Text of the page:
Again, For everyone saying “PRE PRODUCTION” I will restate, These are images that are supposed to entice us to drop $6800 on this camera, These images should make us go “WOW!” with excitement and frankly I do not see $6800 worth of value, In fact in most images I’m struggling to say its as good as my EOS 7D which is a substantially cheaper camera with supposedly far less “resolution”

    Look, I have Sigma lenses, I love Sigma(And I defend the CRAP out of them sometimes), and I was actually excited for the SD1 because I thought it would be a nice competetor against the 7D and D300, But Sigma is instead positioning it against the 1Ds Mark III and D3s/D3x…and honestly, its a fight it cant win, Even with the supposed “Foveon advantage” in color transitions and such a full frame sensor will still have the advantage of lower noise and higher per pixel resolution and sensativity…

    Im not saying the SD1’s image quality will be bad, it wont be, but I just dont see it being better than a good APS-C cam and nowhere NEAR the best FF cams on the market and certainly not on a medium format’s level…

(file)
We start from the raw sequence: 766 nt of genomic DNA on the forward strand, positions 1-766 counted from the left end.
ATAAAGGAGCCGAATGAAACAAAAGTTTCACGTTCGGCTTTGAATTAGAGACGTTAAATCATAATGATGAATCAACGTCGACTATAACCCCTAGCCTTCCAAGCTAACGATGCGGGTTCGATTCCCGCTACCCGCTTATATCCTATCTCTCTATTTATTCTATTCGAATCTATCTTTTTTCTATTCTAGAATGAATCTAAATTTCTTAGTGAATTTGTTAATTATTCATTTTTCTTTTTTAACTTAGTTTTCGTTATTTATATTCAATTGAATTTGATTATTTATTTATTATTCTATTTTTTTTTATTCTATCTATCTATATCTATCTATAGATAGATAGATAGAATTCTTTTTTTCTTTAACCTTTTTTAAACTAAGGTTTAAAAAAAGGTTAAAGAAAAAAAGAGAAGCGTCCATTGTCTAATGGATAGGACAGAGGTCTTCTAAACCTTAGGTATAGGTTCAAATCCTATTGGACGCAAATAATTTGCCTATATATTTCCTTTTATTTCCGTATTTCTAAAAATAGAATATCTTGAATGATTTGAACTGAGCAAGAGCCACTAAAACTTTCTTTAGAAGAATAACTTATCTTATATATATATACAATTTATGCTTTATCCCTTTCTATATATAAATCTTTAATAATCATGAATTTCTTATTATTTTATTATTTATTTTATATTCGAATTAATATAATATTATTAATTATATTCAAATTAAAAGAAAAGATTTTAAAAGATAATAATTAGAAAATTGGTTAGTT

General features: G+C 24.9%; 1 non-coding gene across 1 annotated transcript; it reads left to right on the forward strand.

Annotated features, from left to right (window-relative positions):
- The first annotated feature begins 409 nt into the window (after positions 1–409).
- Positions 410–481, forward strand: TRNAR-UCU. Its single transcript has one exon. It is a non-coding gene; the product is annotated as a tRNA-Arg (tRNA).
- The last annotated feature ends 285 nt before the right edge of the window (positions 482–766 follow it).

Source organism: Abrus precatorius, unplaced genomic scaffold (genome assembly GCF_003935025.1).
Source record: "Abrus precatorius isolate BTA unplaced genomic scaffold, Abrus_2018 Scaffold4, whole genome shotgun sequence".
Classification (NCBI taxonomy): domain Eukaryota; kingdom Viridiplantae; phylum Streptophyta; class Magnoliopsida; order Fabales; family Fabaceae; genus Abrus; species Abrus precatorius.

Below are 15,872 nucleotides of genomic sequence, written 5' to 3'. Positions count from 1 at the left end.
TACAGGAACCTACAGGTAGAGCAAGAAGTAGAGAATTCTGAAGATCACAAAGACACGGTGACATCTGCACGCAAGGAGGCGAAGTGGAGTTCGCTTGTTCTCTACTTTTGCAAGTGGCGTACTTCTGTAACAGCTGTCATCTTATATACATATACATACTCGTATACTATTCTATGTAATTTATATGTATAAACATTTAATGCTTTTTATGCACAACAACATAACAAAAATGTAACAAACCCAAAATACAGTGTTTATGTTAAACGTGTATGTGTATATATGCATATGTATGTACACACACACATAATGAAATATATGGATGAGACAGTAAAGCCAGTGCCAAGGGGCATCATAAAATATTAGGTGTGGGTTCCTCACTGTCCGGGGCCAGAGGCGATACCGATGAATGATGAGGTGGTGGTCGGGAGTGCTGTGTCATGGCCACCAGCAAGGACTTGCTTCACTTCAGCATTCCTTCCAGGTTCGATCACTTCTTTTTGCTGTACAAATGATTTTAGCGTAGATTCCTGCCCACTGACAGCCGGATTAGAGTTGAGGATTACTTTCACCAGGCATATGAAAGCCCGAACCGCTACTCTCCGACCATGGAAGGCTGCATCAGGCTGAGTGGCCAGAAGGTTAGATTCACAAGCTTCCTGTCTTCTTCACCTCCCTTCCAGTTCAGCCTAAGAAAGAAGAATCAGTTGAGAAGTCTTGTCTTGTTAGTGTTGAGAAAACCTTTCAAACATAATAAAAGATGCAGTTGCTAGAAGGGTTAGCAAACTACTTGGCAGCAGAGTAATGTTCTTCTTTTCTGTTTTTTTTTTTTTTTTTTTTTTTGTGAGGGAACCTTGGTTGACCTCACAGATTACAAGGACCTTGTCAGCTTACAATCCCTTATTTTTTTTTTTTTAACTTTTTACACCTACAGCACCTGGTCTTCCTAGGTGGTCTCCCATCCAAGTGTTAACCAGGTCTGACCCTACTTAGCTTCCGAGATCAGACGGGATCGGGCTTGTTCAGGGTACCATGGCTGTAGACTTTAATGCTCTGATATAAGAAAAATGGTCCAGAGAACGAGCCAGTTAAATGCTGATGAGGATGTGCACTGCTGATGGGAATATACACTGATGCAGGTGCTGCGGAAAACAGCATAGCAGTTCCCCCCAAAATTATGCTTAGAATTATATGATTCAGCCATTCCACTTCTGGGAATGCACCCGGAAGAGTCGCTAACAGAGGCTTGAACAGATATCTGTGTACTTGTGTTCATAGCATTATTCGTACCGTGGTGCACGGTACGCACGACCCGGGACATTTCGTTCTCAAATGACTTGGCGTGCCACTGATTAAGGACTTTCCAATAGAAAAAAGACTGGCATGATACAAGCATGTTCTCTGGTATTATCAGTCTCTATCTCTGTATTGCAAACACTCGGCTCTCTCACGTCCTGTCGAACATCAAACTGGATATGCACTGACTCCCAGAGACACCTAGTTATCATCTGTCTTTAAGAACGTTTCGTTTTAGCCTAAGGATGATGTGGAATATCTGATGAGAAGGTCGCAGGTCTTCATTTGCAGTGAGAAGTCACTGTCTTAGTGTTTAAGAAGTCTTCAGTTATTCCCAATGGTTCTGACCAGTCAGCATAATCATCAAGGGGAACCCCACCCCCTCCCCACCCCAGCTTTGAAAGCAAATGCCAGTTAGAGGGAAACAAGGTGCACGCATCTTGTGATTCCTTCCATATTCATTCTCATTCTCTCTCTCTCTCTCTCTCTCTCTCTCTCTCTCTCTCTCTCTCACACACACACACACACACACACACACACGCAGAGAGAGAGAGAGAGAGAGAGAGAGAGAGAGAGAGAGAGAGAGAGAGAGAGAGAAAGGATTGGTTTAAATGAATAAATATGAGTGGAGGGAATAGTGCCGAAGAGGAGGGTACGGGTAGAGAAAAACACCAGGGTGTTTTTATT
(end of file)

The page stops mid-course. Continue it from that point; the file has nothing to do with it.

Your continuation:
And lest we not forget the 5DII and D700 are likely to replaced in the coming months at a lower price point, Given how sensor technology has come quite a ways since their introduction I bet they’ll offer even better image quality than their predecessors…I’m betting they’ll close any small gap the Foveon might have in terms of dynamic range and color rendition….

  • tom rose

    Almost everything you can find on the web about digital camera resolution, filters, aliasing etc. is WRONG. There is accurate information to be found, but it takes some searching out.

    The writer of this article does not understand the physics/maths of sampling, or of they do there is no evidence of it here.